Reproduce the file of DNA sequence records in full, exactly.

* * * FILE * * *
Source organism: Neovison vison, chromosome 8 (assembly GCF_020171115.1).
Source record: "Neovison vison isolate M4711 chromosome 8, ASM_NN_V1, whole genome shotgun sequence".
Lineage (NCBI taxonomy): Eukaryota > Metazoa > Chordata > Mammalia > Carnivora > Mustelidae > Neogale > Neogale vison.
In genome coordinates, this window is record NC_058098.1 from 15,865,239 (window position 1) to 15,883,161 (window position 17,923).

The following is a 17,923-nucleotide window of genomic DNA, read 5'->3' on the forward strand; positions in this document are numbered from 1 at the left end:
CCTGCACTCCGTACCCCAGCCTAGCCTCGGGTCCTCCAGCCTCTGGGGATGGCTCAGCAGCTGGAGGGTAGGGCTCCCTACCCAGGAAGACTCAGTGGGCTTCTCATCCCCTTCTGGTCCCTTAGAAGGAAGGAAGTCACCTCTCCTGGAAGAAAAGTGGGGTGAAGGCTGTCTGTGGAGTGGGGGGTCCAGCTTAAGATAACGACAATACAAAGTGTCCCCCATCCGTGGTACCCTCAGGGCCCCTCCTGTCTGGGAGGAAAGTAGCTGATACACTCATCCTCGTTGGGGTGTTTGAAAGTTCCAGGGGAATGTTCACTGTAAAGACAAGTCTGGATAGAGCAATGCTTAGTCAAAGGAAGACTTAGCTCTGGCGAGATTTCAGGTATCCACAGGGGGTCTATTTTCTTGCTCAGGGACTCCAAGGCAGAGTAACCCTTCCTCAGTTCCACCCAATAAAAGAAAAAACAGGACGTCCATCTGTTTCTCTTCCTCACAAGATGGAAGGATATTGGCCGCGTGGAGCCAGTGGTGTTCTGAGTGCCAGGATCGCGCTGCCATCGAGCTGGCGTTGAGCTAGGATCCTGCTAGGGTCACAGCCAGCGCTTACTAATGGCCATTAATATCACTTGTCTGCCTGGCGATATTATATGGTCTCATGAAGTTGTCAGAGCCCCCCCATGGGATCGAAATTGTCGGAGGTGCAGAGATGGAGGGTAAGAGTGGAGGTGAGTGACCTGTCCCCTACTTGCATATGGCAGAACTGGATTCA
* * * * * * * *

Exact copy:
Source organism: Neovison vison, chromosome 8 (assembly GCF_020171115.1).
Source record: "Neovison vison isolate M4711 chromosome 8, ASM_NN_V1, whole genome shotgun sequence".
Lineage (NCBI taxonomy): Eukaryota > Metazoa > Chordata > Mammalia > Carnivora > Mustelidae > Neogale > Neogale vison.
In genome coordinates, this window is record NC_058098.1 from 15,865,239 (window position 1) to 15,883,161 (window position 17,923).

The following is a 17,923-nucleotide window of genomic DNA, read 5'->3' on the forward strand; positions in this document are numbered from 1 at the left end:
CCTGCACTCCGTACCCCAGCCTAGCCTCGGGTCCTCCAGCCTCTGGGGATGGCTCAGCAGCTGGAGGGTAGGGCTCCCTACCCAGGAAGACTCAGTGGGCTTCTCATCCCCTTCTGGTCCCTTAGAAGGAAGGAAGTCACCTCTCCTGGAAGAAAAGTGGGGTGAAGGCTGTCTGTGGAGTGGGGGGTCCAGCTTAAGATAACGACAATACAAAGTGTCCCCCATCCGTGGTACCCTCAGGGCCCCTCCTGTCTGGGAGGAAAGTAGCTGATACACTCATCCTCGTTGGGGTGTTTGAAAGTTCCAGGGGAATGTTCACTGTAAAGACAAGTCTGGATAGAGCAATGCTTAGTCAAAGGAAGACTTAGCTCTGGCGAGATTTCAGGTATCCACAGGGGGTCTATTTTCTTGCTCAGGGACTCCAAGGCAGAGTAACCCTTCCTCAGTTCCACCCAATAAAAGAAAAAACAGGACGTCCATCTGTTTCTCTTCCTCACAAGATGGAAGGATATTGGCCGCGTGGAGCCAGTGGTGTTCTGAGTGCCAGGATCGCGCTGCCATCGAGCTGGCGTTGAGCTAGGATCCTGCTAGGGTCACAGCCAGCGCTTACTAATGGCCATTAATATCACTTGTCTGCCTGGCGATATTATATGGTCTCATGAAGTTGTCAGAGCCCCCCCATGGGATCGAAATTGTCGGAGGTGCAGAGATGGAGGGTAAGAGTGGAGGTGAGTGACCTGTCCCCTACTTGCATATGGCAGAACTGGATTCA